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Arizona-Mexico Commission holding first session since SB1070

After two cancelled meetings and more than a year of controversy, the Arizona-Mexico Commission will hold its first plenary session since the advent of SB1070.

The commission will hold its annual summer session on Friday and Saturday at the Wigwam Resort in Litchfield Park. Sonora Gov. Guillermo Padres Elias nixed the summer and winter meetings in 2010 due to the controversial illegal immigration law, but agreed to attend the summer 2011 session after meeting with Gov. Jan Brewer in January.

Padres has been a vocal opponent of SB1070 and refused to attend a scheduled plenary session last summer. The commission’s winter meetings are held in Sonora, but Padres simply did not schedule the December meeting, leading to the second consecutive cancellation, according to Margie Emmermann, executive director of the Arizona-Mexico Commission.

But Padres and Brewer discussed the issue in January at Brewer’s inauguration ceremony, Emmermann said, and Padres told the governor that he thought it was important for the two states to continue the bond that the commission has fostered for more than 50 years. Padres hosted Brewer at a commission meeting in 2009, the year he took office, but has not been to a plenary session yet in Arizona.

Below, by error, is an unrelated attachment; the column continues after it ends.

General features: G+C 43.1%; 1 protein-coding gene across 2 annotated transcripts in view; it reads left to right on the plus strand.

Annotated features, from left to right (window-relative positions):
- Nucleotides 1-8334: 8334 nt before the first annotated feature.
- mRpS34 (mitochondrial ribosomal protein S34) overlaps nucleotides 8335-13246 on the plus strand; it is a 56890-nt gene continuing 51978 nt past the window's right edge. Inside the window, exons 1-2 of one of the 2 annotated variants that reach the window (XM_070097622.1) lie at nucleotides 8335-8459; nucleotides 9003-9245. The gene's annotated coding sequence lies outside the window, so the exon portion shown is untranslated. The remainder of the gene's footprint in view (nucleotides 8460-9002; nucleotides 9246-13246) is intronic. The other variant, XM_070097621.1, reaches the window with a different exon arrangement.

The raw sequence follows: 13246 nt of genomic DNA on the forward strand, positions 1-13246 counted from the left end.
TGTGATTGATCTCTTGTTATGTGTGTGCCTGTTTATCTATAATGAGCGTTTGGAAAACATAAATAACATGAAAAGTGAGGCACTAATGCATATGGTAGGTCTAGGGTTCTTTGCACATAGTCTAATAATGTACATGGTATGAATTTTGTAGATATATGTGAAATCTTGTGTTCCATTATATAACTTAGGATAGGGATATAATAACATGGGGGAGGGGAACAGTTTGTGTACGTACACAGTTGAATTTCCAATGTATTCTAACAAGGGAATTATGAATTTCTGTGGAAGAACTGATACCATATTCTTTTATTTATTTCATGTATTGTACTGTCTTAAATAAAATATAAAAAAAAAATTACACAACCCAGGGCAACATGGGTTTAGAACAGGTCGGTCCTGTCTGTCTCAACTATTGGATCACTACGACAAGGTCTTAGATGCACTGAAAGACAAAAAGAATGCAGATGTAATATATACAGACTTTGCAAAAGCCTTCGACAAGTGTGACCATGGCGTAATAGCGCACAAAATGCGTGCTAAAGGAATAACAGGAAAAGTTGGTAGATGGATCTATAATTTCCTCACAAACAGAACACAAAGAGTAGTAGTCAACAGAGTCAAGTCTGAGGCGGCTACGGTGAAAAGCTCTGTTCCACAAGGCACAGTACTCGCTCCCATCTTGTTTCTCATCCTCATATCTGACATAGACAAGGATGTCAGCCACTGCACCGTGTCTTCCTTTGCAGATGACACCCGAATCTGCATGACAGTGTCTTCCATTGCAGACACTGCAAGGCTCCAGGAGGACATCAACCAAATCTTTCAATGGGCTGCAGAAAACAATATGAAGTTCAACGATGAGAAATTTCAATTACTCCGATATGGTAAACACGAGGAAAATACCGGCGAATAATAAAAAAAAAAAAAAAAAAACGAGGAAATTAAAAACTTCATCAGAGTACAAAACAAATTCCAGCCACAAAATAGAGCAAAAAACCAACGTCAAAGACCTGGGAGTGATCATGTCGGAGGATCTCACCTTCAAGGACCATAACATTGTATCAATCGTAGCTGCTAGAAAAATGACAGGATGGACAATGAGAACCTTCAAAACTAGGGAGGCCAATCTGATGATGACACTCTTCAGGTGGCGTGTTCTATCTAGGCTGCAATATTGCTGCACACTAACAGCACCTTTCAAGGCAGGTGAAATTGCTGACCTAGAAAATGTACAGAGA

“This is pretty big for us. We’re very excited to have the two organizations back on track and the two governors holding the meetings,” Emmermann said.

She said the primary topics of discussion will include economic development, water, the environment and energy, which will be the focus of the new energy committee that will meet for the first time this weekend. Illegal immigration and SB 1070 might crop up as topics of conversation, Emmermann said, but are not part of the commission’s agenda.

Rick Van Schoik, the director of Arizona State University’s North American Center for Transborder Studies, said there is still a lot of frustration south of border over SB1070. But Van Schoik said the raw emotion of the issue has subsided in past year, largely due to the fact that a federal judge stopped the law’s most controversial components from going into effect. And officials in Mexico viewed the failure of several illegal immigration bills during the 2011 session as a positive sign the “pendulum was swinging back,” he said.

“There was no reason to get more frustrated, more angry about it,” Van Schoik said. “I think that if the courts come down on Arizona’s side, Mexico’s frustration will flare up again. But as long as it’s in this legal limbo, I think they’re willing to get back to the business at hand.”

The Arizona-Mexico Commission plenary sessions weren’t the only events cancelled in the wake of SB1070. Brewer cancelled a September meeting of the Border Governors Conference that Arizona planned to host after all six Mexican border state governors announced they would skip the event in protest of the illegal immigration law.

The Arizona-Mexico Commission was founded in 1959 by then-Gov. Paul Fannin to promote business and economic ties between Arizona and Sonora.

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